ATLANTA — The Federal Reserves recent decision to lower the interest rate has been met with questions about the Fed’s strategy and its impact on our economy.

The Fed’s manipulation of the interest rate can influence your spending habits. It can determine whether or not you buy a new home. It can lead the country out of a recession or help us avoid inflation.

Think of our economy as a plane flying at an altitude just above recession and just below damaging inflation.

The fed’s job is to avoid turbulence.

“The economy fluctuates,” says Ray Hill, Senior Lecturer in Finance at Emory’s Goizuetta Business School. “The Fed raises or lowers interest rates to keep it on track.”

If our economic plane drops toward recession, the fed will attempt to lower interest rates to encourage borrowing and investing in a way that will stimulate the economy.

If the economy gets too robust, the plane will lift toward damaging inflation. The feds will raise interest rates to restrain spending a bit and get back on track.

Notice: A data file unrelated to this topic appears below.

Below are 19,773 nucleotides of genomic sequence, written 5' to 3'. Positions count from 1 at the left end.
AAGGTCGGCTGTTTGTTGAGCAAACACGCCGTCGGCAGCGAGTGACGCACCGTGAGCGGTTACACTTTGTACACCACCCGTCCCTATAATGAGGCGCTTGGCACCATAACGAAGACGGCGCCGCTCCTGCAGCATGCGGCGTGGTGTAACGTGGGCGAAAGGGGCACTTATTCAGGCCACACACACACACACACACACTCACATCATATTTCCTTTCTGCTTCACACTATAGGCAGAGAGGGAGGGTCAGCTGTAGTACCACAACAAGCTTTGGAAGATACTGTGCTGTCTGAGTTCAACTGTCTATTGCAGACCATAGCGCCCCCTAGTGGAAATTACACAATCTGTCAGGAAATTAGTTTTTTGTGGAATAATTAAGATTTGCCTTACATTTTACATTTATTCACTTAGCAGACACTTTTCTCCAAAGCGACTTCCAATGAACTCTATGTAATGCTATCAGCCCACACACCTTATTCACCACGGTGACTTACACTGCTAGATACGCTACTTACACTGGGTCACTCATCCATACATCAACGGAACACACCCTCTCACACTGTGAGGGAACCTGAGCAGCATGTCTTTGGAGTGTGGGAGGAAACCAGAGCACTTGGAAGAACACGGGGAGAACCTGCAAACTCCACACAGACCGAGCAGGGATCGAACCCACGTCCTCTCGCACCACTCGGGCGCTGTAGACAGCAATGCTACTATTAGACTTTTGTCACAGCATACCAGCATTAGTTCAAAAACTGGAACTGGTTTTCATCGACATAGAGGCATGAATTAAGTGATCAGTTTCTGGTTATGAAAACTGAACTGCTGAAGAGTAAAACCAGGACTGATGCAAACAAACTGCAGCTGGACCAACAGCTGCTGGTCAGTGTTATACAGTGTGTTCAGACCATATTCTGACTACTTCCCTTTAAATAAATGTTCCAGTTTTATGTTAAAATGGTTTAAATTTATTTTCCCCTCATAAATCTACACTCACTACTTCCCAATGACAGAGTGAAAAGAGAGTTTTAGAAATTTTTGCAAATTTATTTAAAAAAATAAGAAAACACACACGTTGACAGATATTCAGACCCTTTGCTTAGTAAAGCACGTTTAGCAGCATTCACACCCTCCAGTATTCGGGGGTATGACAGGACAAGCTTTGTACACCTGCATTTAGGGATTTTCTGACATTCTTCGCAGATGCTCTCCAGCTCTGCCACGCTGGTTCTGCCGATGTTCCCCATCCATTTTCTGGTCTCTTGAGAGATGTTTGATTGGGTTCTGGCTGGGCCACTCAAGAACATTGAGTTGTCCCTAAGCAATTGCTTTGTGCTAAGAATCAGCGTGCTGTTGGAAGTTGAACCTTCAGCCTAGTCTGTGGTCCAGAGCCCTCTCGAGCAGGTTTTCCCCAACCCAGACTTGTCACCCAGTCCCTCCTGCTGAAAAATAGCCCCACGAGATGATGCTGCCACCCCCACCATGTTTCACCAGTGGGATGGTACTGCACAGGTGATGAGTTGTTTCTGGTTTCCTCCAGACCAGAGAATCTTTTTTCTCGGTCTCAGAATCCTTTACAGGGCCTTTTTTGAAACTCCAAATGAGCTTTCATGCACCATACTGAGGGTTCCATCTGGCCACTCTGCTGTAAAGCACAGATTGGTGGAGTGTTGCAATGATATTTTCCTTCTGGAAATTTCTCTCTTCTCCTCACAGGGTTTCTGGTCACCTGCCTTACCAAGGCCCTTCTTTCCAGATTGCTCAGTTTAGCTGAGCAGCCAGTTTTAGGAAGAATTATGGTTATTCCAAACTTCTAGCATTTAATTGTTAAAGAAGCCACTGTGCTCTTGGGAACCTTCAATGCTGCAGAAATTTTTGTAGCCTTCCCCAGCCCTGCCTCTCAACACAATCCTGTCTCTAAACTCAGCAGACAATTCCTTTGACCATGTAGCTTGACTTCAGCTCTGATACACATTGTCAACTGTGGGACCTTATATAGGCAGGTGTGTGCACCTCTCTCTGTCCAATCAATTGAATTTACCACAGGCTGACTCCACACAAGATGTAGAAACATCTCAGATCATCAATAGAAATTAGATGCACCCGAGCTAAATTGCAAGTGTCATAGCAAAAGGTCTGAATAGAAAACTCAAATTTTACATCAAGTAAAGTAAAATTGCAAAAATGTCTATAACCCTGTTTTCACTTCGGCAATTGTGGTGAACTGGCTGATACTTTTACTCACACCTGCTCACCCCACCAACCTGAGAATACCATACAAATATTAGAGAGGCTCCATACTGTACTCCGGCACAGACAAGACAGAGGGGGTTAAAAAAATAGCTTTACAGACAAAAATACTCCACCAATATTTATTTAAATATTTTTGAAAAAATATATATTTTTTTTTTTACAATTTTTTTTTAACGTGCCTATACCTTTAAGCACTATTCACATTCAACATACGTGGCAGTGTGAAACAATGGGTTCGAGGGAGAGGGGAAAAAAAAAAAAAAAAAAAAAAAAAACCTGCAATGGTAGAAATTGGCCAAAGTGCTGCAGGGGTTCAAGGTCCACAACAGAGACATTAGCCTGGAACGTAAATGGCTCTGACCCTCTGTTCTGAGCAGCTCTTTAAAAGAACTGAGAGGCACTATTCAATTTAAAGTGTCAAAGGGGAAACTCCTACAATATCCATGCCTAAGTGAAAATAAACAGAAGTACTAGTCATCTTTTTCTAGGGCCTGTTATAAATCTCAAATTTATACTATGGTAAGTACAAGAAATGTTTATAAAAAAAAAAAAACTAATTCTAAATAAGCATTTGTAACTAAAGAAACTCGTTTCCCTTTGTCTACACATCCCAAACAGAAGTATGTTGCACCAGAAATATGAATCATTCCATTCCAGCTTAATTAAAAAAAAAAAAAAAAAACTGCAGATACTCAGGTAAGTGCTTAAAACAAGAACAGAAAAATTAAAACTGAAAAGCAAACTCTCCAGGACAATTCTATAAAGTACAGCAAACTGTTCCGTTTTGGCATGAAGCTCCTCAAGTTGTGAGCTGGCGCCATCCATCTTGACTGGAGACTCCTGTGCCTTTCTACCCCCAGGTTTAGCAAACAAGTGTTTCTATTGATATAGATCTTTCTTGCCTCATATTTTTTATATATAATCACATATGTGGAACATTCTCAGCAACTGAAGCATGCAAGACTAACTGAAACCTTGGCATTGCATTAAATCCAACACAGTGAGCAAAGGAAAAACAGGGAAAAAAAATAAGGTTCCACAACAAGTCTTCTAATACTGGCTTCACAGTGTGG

It doesn’t always work.

The Federal Reserve actually changes only one rate. That’s the Federal Fund Rate. When that rate rises or falls, others like credit card rates and the prime rate will typically follow.

At times, there’s a disconnect.

“Most short term interest rates like your credit card debt or your car loan will change pretty quickly, but lots and lots of other interest rates may or may not change,” says Hill.

The Fed’s recent lowering of the rate comes in the midst of a strong economy that doesn’t appear to need a boost. Ray Hill believes the fed senses potential turbulence in the skies ahead.

“If we do it and this trade war with China has a bad effect on the economy, we’re getting ahead of things,” says Hill.

Some have suggested implementing a formula that would dictate when the Fed raises or lowers the interest rate, but that hasn’t happened.

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